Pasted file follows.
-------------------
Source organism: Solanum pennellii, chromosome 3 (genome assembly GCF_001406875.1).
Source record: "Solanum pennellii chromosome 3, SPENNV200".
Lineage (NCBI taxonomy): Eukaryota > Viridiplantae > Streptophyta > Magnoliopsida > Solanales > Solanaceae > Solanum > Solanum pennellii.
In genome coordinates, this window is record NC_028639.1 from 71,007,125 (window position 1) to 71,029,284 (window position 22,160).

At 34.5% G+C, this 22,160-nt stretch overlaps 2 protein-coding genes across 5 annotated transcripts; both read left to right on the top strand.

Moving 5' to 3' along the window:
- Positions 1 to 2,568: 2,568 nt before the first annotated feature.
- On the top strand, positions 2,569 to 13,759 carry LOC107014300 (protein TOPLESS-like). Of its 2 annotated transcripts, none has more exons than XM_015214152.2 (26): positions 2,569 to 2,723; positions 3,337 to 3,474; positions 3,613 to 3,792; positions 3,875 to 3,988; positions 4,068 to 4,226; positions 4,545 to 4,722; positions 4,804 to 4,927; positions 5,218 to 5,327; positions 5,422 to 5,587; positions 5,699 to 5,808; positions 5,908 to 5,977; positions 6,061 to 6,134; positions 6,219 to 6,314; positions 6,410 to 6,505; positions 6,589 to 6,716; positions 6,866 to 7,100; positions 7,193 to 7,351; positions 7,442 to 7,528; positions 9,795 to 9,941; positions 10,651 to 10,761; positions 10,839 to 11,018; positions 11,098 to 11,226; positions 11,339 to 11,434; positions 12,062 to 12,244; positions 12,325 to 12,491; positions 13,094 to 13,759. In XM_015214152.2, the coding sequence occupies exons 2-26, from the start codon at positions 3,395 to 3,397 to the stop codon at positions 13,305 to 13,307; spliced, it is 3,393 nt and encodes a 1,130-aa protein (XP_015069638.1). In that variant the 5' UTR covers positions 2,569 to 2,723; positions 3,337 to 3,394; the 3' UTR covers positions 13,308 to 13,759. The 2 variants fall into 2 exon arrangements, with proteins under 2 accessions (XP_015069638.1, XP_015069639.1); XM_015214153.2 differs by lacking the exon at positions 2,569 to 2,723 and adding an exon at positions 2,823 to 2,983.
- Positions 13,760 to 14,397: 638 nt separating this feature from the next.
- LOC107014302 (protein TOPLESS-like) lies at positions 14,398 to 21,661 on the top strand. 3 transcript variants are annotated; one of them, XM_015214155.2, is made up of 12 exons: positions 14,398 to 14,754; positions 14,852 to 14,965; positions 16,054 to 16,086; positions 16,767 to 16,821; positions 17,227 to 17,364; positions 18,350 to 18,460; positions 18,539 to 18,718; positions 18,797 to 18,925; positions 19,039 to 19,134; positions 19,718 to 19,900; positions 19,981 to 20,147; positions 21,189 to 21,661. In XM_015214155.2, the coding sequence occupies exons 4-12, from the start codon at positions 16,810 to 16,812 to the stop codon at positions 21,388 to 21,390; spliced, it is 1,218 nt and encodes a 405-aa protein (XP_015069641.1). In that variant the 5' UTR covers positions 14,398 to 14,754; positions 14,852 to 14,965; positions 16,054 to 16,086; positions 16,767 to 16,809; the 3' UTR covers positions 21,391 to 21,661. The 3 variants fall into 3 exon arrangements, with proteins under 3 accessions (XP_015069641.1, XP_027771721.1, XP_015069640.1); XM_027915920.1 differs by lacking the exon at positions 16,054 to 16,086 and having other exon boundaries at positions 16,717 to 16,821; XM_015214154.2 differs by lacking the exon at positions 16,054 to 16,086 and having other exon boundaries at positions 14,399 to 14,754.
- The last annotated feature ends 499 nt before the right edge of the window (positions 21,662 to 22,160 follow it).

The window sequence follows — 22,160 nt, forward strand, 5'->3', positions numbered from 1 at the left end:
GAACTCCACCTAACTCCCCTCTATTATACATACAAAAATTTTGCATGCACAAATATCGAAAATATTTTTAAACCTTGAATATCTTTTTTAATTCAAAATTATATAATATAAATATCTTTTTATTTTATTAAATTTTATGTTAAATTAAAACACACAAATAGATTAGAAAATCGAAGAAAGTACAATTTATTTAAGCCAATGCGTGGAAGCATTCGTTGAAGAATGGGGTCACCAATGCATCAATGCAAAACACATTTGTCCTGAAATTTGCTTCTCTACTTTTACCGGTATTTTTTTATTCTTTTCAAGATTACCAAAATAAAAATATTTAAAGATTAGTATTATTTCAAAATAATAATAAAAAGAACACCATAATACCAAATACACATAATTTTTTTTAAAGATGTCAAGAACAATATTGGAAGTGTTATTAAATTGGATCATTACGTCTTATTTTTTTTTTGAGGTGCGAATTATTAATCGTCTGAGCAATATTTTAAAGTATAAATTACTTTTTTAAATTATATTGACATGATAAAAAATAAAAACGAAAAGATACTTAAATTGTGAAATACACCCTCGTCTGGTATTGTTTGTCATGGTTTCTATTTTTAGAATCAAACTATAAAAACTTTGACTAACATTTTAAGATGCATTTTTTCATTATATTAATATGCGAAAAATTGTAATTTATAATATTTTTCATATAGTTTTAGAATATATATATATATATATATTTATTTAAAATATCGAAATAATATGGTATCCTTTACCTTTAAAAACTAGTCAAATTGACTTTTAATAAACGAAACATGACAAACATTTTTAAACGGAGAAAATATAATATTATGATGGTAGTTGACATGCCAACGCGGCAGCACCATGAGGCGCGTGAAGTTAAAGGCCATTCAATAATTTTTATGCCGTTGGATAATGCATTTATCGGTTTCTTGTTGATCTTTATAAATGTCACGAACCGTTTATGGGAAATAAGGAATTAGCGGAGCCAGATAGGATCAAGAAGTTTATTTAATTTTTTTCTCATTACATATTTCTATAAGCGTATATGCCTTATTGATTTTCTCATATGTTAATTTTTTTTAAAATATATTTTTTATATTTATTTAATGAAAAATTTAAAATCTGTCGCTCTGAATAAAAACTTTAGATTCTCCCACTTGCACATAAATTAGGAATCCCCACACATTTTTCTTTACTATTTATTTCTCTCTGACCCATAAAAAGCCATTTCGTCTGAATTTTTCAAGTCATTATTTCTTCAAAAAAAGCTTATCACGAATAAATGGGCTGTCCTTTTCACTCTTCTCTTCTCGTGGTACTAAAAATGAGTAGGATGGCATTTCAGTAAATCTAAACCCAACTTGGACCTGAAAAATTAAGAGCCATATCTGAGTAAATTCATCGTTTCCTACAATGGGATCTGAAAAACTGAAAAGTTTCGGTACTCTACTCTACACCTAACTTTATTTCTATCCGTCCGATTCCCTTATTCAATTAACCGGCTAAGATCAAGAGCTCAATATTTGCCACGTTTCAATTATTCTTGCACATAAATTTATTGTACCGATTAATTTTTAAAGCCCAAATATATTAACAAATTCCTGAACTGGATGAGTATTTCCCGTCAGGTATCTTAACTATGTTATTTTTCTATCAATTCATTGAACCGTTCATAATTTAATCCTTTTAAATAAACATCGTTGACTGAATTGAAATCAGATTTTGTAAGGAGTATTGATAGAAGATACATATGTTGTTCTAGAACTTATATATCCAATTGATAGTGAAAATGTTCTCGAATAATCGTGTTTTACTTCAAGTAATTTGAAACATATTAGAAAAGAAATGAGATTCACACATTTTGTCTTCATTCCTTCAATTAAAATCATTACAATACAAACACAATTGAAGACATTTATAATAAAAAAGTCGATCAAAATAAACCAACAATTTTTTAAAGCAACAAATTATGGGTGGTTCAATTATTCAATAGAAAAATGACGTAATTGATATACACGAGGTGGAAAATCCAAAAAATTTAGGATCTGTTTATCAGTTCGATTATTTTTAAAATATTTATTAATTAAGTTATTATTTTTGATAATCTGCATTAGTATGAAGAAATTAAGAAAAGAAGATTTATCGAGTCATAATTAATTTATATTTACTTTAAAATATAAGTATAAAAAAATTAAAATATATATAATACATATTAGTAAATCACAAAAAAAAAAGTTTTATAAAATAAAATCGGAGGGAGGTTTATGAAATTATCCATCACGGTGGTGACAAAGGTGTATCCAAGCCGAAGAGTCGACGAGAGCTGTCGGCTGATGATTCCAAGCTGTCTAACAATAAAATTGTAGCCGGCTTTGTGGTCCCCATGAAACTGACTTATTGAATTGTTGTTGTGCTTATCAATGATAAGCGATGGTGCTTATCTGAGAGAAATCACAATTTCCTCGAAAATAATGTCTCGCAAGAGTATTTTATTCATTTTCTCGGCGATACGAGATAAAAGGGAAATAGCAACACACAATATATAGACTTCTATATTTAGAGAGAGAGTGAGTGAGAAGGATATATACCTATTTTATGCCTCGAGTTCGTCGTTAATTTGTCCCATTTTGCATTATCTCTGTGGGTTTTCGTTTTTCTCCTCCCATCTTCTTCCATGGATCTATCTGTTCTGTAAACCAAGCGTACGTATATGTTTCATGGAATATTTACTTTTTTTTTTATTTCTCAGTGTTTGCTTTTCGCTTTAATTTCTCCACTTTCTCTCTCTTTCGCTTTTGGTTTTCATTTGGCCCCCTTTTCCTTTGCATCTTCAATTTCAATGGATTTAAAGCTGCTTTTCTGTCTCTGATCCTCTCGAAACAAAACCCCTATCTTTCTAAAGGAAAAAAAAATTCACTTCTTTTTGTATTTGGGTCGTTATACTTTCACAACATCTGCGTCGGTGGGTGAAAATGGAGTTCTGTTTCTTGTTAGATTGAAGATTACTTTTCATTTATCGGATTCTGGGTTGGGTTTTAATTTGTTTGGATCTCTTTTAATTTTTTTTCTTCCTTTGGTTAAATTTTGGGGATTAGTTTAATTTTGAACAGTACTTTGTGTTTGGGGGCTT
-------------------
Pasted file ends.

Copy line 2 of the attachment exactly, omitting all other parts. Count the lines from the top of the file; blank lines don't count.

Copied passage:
Source record: "Solanum pennellii chromosome 3, SPENNV200".